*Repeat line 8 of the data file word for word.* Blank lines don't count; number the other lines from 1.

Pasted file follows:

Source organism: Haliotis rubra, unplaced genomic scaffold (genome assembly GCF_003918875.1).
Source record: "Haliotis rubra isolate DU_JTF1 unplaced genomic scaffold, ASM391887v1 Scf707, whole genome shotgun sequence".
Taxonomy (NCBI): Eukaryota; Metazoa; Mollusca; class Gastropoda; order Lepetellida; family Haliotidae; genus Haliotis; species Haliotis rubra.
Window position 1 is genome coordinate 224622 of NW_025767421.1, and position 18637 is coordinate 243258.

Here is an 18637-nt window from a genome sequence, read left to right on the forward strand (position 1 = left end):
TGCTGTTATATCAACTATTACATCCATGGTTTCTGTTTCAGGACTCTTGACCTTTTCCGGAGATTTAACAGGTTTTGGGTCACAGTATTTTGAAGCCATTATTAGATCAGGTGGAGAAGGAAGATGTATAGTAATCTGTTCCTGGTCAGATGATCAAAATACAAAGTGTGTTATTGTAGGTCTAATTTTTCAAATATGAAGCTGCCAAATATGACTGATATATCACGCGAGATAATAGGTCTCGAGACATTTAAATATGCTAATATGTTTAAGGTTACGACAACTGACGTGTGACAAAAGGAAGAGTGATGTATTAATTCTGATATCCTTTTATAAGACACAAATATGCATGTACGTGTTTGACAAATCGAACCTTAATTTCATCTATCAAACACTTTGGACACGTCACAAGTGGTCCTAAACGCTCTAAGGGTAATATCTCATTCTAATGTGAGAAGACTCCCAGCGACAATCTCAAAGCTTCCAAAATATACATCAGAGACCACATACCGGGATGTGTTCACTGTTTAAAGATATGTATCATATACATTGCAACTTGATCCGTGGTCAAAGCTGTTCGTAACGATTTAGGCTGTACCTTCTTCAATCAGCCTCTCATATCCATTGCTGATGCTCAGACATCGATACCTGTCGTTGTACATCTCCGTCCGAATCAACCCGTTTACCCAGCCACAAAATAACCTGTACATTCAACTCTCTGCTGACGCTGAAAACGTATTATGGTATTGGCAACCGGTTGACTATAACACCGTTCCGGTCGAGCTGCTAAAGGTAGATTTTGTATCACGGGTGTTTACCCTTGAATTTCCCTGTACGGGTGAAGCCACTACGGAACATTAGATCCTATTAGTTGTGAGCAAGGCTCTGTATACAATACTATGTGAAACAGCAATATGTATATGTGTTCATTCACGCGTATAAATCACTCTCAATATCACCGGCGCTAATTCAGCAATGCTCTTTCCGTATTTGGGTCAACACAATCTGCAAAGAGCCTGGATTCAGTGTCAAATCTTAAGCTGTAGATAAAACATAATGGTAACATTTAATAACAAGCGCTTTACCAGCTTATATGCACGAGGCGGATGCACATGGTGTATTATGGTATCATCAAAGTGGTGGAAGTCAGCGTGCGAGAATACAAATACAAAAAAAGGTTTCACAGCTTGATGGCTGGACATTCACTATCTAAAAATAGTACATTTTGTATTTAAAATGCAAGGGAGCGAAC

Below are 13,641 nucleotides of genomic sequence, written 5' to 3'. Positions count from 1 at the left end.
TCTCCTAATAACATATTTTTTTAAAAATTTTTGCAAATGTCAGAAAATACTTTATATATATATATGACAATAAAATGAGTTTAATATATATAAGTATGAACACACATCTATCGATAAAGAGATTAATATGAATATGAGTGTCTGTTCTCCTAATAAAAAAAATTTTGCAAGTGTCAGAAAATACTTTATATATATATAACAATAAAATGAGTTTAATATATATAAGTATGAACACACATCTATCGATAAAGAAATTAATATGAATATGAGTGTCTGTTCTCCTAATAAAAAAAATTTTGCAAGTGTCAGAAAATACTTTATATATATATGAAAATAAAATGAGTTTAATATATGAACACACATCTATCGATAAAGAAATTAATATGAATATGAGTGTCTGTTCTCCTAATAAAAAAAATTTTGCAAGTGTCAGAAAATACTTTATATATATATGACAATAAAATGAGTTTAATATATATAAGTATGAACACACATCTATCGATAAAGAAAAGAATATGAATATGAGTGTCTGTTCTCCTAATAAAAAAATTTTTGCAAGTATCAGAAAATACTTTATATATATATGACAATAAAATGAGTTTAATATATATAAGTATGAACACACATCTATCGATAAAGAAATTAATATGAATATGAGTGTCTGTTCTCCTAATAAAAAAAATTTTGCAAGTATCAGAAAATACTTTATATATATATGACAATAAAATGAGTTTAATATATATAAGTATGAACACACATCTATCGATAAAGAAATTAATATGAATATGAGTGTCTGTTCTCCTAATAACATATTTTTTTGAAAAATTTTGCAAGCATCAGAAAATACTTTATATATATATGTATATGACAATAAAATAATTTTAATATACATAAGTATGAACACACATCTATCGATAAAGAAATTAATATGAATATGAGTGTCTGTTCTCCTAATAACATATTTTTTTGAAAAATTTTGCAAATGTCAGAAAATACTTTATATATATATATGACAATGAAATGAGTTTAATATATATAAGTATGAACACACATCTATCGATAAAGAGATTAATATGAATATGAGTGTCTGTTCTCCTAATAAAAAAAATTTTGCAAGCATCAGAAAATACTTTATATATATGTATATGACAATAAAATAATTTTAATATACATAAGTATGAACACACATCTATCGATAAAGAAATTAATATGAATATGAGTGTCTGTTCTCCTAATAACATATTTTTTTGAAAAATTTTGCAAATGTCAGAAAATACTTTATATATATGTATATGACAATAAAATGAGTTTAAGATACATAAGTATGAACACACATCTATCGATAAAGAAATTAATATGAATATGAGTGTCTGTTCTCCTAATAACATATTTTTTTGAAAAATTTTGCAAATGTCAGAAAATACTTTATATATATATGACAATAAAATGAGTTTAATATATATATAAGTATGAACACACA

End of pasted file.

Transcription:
TCTCCTAATAACATATTTTTTTAAAAATTTTTGCAAATGTCAGAAAATACTTTATATATATATATGACAATAAAATGAGTTTAATATATATAAGTATGAACACACATCTATCGATAAAGAGATTAATATGAATATGAGTGTCTGTTCTCCTAATAAAAAAAATTTTGCAAGTGTCAGAAAATACTTTATATATATATAACAATAAAATGAGTTTAATATATATAAGTATGAACACACATCTATCGATAAAGAAATTAATATGAATATGAGTGTCTGTTCTCCTAATAAAAAAAATTTTGCAAGTGTCAGAAAATACTTTATATATATATGAAAATAAAATGAGTTTAATATATGAACACACATCTATCGATAAAGAAATTAATATGAATATGAGTGTCTGTTCTCCTAATAAAAAAAATTTTGCAAGTGTCAGAAAATACTTTATATATATATGACAATAAAATGAGTTTAATATATATAAGTATGAACACACATCTATCGATAAAGAAAAGAATATGAATATGAGTGTCTGTTCTCCTAATAAAAAAATTTTTGCAAGTATCAGAAAATACTTTATATATATATGACAATAAAATGAGTTTAATATATATAAGTATGAACACACATCTATCGATAAAGAAATTAATATGAATATGAGTGTCTGTTCTCCTAATAAAAAAAATTTTGCAAGTATCAGAAAATACTTTATATATATATGACAATAAAATGAGTTTAATATATATAAGTATGAACACACATCTATCGATAAAGAAATTAATATGAATATGAGTGTCTGTTCTCCTAATAACATATTTTTTTGAAAAATTTTGCAAGCATCAGAAAATACTTTATATATATATGTATATGACAATAAAATAATTTTAATATACATAAGTATGAACACACATCTATCGATAAAGAAATTAATATGAATATGAGTGTCTGTTCTCCTAATAACATATTTTTTTGAAAAATTTTGCAAATGTCAGAAAATACTTTATATATATATATGACAATGAAATGAGTTTAATATATATAAGTATGAACACACATCTATCGATAAAGAGATTAATATGAATATGAGTGTCTGTTCTCCTAATAAAAAAAATTTTGCAAGCATCAGAAAATACTTTATATATATGTATATGACAATAAAATAATTTTAATATACATAAGTATGAACACACATCTATCGATAAAGAAATTAATATGAATATGAGTGTCTGTTCTCCTAATAACATATTTTTTTGAAAAATTTTGCAAATGTCAGAAAATACTTTATATATATGTATATGACAATAAAATGAGTTTAAGATACATAAGTATGAACACACATCTATCGATAAAGAAATTAATATGAATATGAGTGTCTGTTCTCCTAATAACATATTTTTTTGAAAAATTTTGCAAATGTCAGAAAATACTTTATATATATATGACAATAAAATGAGTTTAATATATATATAAGTATGAACACACA